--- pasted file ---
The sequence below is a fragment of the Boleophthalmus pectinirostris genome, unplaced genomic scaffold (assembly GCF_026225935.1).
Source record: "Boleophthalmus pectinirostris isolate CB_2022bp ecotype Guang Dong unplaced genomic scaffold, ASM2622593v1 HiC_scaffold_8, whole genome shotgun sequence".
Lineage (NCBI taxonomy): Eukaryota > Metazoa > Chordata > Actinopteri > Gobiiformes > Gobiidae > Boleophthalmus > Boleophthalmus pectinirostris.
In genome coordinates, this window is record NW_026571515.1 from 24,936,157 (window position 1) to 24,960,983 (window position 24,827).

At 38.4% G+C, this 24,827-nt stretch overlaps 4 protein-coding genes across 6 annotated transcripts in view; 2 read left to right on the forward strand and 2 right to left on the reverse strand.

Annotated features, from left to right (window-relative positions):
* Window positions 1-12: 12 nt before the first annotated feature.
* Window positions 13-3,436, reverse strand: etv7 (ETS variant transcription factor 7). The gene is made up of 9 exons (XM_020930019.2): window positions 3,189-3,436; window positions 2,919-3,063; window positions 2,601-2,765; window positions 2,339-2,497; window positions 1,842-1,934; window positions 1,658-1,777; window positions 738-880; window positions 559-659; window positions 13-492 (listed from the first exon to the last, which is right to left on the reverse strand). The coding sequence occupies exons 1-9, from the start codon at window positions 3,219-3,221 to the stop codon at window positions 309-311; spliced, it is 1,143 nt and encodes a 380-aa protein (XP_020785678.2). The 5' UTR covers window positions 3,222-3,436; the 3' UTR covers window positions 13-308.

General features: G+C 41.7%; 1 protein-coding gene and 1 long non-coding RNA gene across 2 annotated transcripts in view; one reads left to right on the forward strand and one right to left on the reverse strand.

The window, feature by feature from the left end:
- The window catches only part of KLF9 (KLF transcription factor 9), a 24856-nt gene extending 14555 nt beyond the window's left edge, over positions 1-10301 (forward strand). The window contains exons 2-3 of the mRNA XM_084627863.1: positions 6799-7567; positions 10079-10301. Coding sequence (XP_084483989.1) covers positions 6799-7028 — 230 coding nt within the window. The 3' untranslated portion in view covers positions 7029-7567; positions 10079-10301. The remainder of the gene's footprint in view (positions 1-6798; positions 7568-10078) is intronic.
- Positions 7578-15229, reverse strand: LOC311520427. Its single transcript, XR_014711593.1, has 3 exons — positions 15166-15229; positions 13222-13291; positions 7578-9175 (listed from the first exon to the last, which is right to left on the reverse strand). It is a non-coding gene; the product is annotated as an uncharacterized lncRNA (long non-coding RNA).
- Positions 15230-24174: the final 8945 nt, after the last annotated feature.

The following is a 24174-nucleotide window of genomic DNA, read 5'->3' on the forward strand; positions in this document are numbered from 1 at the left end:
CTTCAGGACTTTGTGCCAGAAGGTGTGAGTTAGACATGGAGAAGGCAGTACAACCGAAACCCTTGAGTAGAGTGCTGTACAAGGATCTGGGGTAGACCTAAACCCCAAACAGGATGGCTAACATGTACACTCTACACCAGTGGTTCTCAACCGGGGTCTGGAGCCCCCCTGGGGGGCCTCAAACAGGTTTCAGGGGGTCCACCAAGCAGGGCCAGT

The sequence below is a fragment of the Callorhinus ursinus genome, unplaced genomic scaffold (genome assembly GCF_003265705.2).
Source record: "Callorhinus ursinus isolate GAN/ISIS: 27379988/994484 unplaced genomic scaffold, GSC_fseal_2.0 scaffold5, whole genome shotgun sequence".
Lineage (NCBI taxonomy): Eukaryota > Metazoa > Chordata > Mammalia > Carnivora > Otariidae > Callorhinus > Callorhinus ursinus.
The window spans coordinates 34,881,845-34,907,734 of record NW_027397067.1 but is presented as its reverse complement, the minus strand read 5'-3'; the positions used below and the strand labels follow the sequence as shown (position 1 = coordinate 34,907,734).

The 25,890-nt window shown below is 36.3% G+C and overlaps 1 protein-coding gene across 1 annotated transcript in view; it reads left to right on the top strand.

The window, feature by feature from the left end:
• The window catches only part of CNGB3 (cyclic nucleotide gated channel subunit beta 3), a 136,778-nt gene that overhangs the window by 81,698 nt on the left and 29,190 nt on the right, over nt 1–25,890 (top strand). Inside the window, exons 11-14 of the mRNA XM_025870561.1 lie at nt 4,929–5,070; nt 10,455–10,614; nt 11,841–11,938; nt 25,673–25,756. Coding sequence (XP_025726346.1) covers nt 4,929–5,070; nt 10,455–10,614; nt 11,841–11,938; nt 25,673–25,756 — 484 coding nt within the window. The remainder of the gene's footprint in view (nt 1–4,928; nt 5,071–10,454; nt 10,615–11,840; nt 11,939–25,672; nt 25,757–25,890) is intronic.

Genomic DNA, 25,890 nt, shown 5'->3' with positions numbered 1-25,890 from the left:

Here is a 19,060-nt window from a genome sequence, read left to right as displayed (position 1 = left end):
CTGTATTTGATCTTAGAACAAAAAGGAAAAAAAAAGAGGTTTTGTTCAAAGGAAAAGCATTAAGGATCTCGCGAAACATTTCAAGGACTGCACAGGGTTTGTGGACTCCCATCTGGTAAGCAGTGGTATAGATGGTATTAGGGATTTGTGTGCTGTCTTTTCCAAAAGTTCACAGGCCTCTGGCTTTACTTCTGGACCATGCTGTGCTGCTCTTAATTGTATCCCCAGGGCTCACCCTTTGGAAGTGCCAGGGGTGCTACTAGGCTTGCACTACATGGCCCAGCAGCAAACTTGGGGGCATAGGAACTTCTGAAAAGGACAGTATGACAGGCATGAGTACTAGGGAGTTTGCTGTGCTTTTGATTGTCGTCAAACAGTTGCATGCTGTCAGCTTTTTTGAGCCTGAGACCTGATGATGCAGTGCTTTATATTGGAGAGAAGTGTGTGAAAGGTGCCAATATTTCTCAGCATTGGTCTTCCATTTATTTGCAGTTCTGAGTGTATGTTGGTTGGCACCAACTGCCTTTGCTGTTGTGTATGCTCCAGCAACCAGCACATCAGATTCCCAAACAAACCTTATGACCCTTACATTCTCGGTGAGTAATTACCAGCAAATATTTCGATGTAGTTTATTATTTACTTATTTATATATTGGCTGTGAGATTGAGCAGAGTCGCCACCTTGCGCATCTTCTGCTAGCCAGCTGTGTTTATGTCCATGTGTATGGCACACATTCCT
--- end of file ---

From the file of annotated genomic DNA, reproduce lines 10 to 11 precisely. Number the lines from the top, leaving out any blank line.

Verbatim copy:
The window, feature by feature from the left end:
- The window catches only part of KLF9 (KLF transcription factor 9), a 24856-nt gene extending 14555 nt beyond the window's left edge, over positions 1-10301 (forward strand). The window contains exons 2-3 of the mRNA XM_084627863.1: positions 6799-7567; positions 10079-10301. Coding sequence (XP_084483989.1) covers positions 6799-7028 — 230 coding nt within the window. The 3' untranslated portion in view covers positions 7029-7567; positions 10079-10301. The remainder of the gene's footprint in view (positions 1-6798; positions 7568-10078) is intronic.